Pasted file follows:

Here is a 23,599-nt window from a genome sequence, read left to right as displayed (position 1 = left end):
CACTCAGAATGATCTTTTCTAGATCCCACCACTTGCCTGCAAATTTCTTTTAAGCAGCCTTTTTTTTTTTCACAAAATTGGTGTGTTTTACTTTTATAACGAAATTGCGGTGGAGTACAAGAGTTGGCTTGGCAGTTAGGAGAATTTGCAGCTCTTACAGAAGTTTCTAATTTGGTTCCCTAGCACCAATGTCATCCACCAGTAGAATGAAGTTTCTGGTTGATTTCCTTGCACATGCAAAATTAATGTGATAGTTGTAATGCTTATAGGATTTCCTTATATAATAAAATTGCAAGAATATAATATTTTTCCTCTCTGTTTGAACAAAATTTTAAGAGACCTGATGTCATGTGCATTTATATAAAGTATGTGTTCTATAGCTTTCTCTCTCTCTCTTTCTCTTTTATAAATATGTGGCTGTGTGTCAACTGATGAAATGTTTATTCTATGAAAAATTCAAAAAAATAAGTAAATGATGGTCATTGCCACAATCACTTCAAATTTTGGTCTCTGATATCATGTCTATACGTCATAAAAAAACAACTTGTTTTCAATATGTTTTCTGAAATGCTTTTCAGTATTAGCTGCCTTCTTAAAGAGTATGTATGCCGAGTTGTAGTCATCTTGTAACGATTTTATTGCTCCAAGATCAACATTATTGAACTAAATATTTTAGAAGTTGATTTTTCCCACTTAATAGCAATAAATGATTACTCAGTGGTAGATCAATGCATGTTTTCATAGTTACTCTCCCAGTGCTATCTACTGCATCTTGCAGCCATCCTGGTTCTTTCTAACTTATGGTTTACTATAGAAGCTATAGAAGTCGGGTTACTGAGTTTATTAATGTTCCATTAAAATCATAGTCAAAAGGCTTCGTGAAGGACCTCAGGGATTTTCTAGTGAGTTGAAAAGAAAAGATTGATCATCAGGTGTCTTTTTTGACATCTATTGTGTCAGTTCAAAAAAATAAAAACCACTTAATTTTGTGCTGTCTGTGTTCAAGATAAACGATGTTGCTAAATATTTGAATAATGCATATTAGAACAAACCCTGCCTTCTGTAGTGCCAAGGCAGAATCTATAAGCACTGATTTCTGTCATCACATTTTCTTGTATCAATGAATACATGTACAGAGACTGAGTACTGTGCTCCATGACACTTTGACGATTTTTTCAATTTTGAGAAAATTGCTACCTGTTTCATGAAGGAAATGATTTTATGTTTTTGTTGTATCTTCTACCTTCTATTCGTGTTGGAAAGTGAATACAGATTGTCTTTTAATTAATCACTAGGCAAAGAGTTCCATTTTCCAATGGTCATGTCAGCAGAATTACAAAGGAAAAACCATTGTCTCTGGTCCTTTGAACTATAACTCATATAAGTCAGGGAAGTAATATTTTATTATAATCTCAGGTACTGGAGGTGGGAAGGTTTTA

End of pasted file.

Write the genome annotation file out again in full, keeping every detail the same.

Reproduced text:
Here is a 23,599-nt window from a genome sequence, read left to right as displayed (position 1 = left end):
CACTCAGAATGATCTTTTCTAGATCCCACCACTTGCCTGCAAATTTCTTTTAAGCAGCCTTTTTTTTTTTCACAAAATTGGTGTGTTTTACTTTTATAACGAAATTGCGGTGGAGTACAAGAGTTGGCTTGGCAGTTAGGAGAATTTGCAGCTCTTACAGAAGTTTCTAATTTGGTTCCCTAGCACCAATGTCATCCACCAGTAGAATGAAGTTTCTGGTTGATTTCCTTGCACATGCAAAATTAATGTGATAGTTGTAATGCTTATAGGATTTCCTTATATAATAAAATTGCAAGAATATAATATTTTTCCTCTCTGTTTGAACAAAATTTTAAGAGACCTGATGTCATGTGCATTTATATAAAGTATGTGTTCTATAGCTTTCTCTCTCTCTCTTTCTCTTTTATAAATATGTGGCTGTGTGTCAACTGATGAAATGTTTATTCTATGAAAAATTCAAAAAAATAAGTAAATGATGGTCATTGCCACAATCACTTCAAATTTTGGTCTCTGATATCATGTCTATACGTCATAAAAAAACAACTTGTTTTCAATATGTTTTCTGAAATGCTTTTCAGTATTAGCTGCCTTCTTAAAGAGTATGTATGCCGAGTTGTAGTCATCTTGTAACGATTTTATTGCTCCAAGATCAACATTATTGAACTAAATATTTTAGAAGTTGATTTTTCCCACTTAATAGCAATAAATGATTACTCAGTGGTAGATCAATGCATGTTTTCATAGTTACTCTCCCAGTGCTATCTACTGCATCTTGCAGCCATCCTGGTTCTTTCTAACTTATGGTTTACTATAGAAGCTATAGAAGTCGGGTTACTGAGTTTATTAATGTTCCATTAAAATCATAGTCAAAAGGCTTCGTGAAGGACCTCAGGGATTTTCTAGTGAGTTGAAAAGAAAAGATTGATCATCAGGTGTCTTTTTTGACATCTATTGTGTCAGTTCAAAAAAATAAAAACCACTTAATTTTGTGCTGTCTGTGTTCAAGATAAACGATGTTGCTAAATATTTGAATAATGCATATTAGAACAAACCCTGCCTTCTGTAGTGCCAAGGCAGAATCTATAAGCACTGATTTCTGTCATCACATTTTCTTGTATCAATGAATACATGTACAGAGACTGAGTACTGTGCTCCATGACACTTTGACGATTTTTTCAATTTTGAGAAAATTGCTACCTGTTTCATGAAGGAAATGATTTTATGTTTTTGTTGTATCTTCTACCTTCTATTCGTGTTGGAAAGTGAATACAGATTGTCTTTTAATTAATCACTAGGCAAAGAGTTCCATTTTCCAATGGTCATGTCAGCAGAATTACAAAGGAAAAACCATTGTCTCTGGTCCTTTGAACTATAACTCATATAAGTCAGGGAAGTAATATTTTATTATAATCTCAGGTACTGGAGGTGGGAAGGTTTTA